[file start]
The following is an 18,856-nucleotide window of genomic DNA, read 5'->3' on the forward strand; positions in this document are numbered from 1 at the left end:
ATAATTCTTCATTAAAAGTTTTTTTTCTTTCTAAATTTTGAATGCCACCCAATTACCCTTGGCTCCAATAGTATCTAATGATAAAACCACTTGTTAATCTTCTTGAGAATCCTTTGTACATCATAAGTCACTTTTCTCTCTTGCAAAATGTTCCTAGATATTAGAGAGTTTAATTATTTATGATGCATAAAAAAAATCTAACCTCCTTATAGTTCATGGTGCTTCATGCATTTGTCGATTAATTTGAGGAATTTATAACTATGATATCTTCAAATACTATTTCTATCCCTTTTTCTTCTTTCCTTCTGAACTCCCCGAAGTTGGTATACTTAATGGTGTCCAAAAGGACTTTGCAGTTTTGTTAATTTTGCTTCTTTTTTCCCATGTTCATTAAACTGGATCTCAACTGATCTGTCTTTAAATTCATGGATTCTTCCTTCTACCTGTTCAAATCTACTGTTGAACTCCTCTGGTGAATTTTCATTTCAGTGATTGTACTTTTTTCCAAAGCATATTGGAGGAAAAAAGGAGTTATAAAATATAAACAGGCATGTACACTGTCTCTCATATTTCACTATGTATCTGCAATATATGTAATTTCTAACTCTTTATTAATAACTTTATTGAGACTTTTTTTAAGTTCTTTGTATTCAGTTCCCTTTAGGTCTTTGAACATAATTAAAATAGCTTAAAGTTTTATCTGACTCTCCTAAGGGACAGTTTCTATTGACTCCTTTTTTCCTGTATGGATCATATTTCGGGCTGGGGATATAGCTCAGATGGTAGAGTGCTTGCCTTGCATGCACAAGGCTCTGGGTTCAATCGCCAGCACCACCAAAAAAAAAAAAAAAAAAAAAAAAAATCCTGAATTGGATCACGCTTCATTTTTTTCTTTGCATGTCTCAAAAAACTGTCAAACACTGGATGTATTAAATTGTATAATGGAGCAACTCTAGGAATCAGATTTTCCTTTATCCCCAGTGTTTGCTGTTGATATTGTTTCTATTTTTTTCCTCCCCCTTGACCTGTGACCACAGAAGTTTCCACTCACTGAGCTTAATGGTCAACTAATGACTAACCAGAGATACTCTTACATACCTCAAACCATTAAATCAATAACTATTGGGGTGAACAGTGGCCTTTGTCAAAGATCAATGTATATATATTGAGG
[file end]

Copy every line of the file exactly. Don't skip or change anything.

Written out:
The following is an 18,856-nucleotide window of genomic DNA, read 5'->3' on the forward strand; positions in this document are numbered from 1 at the left end:
ATAATTCTTCATTAAAAGTTTTTTTTCTTTCTAAATTTTGAATGCCACCCAATTACCCTTGGCTCCAATAGTATCTAATGATAAAACCACTTGTTAATCTTCTTGAGAATCCTTTGTACATCATAAGTCACTTTTCTCTCTTGCAAAATGTTCCTAGATATTAGAGAGTTTAATTATTTATGATGCATAAAAAAAATCTAACCTCCTTATAGTTCATGGTGCTTCATGCATTTGTCGATTAATTTGAGGAATTTATAACTATGATATCTTCAAATACTATTTCTATCCCTTTTTCTTCTTTCCTTCTGAACTCCCCGAAGTTGGTATACTTAATGGTGTCCAAAAGGACTTTGCAGTTTTGTTAATTTTGCTTCTTTTTTCCCATGTTCATTAAACTGGATCTCAACTGATCTGTCTTTAAATTCATGGATTCTTCCTTCTACCTGTTCAAATCTACTGTTGAACTCCTCTGGTGAATTTTCATTTCAGTGATTGTACTTTTTTCCAAAGCATATTGGAGGAAAAAAGGAGTTATAAAATATAAACAGGCATGTACACTGTCTCTCATATTTCACTATGTATCTGCAATATATGTAATTTCTAACTCTTTATTAATAACTTTATTGAGACTTTTTTTAAGTTCTTTGTATTCAGTTCCCTTTAGGTCTTTGAACATAATTAAAATAGCTTAAAGTTTTATCTGACTCTCCTAAGGGACAGTTTCTATTGACTCCTTTTTTCCTGTATGGATCATATTTCGGGCTGGGGATATAGCTCAGATGGTAGAGTGCTTGCCTTGCATGCACAAGGCTCTGGGTTCAATCGCCAGCACCACCAAAAAAAAAAAAAAAAAAAAAAAAAATCCTGAATTGGATCACGCTTCATTTTTTTCTTTGCATGTCTCAAAAAACTGTCAAACACTGGATGTATTAAATTGTATAATGGAGCAACTCTAGGAATCAGATTTTCCTTTATCCCCAGTGTTTGCTGTTGATATTGTTTCTATTTTTTTCCTCCCCCTTGACCTGTGACCACAGAAGTTTCCACTCACTGAGCTTAATGGTCAACTAATGACTAACCAGAGATACTCTTACATACCTCAAACCATTAAATCAATAACTATTGGGGTGAACAGTGGCCTTTGTCAAAGATCAATGTATATATATTGAGG